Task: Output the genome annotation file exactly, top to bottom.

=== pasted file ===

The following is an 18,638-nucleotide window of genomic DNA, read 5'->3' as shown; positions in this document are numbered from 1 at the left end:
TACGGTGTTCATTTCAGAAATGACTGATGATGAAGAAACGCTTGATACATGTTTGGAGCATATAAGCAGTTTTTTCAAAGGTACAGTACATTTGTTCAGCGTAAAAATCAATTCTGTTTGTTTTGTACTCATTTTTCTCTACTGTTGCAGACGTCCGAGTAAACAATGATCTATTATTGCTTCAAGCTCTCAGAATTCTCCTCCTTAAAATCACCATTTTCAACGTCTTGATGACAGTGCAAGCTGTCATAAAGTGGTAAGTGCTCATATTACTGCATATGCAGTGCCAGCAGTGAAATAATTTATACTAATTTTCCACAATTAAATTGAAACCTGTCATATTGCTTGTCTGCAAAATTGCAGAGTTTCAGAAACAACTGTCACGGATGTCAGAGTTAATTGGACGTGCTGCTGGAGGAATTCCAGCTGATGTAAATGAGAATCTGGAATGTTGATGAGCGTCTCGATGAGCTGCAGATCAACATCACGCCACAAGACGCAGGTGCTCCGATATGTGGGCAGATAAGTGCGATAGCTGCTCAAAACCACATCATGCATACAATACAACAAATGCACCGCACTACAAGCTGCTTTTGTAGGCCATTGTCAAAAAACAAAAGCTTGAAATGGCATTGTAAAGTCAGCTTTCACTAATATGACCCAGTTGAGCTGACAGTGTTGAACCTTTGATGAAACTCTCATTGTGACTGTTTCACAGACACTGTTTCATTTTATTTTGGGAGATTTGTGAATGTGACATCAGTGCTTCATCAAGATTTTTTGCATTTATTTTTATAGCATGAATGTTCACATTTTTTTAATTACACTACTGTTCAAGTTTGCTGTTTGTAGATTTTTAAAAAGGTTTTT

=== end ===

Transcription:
The following is an 18,638-nucleotide window of genomic DNA, read 5'->3' as shown; positions in this document are numbered from 1 at the left end:
TACGGTGTTCATTTCAGAAATGACTGATGATGAAGAAACGCTTGATACATGTTTGGAGCATATAAGCAGTTTTTTCAAAGGTACAGTACATTTGTTCAGCGTAAAAATCAATTCTGTTTGTTTTGTACTCATTTTTCTCTACTGTTGCAGACGTCCGAGTAAACAATGATCTATTATTGCTTCAAGCTCTCAGAATTCTCCTCCTTAAAATCACCATTTTCAACGTCTTGATGACAGTGCAAGCTGTCATAAAGTGGTAAGTGCTCATATTACTGCATATGCAGTGCCAGCAGTGAAATAATTTATACTAATTTTCCACAATTAAATTGAAACCTGTCATATTGCTTGTCTGCAAAATTGCAGAGTTTCAGAAACAACTGTCACGGATGTCAGAGTTAATTGGACGTGCTGCTGGAGGAATTCCAGCTGATGTAAATGAGAATCTGGAATGTTGATGAGCGTCTCGATGAGCTGCAGATCAACATCACGCCACAAGACGCAGGTGCTCCGATATGTGGGCAGATAAGTGCGATAGCTGCTCAAAACCACATCATGCATACAATACAACAAATGCACCGCACTACAAGCTGCTTTTGTAGGCCATTGTCAAAAAACAAAAGCTTGAAATGGCATTGTAAAGTCAGCTTTCACTAATATGACCCAGTTGAGCTGACAGTGTTGAACCTTTGATGAAACTCTCATTGTGACTGTTTCACAGACACTGTTTCATTTTATTTTGGGAGATTTGTGAATGTGACATCAGTGCTTCATCAAGATTTTTTGCATTTATTTTTATAGCATGAATGTTCACATTTTTTTAATTACACTACTGTTCAAGTTTGCTGTTTGTAGATTTTTAAAAAGGTTTTT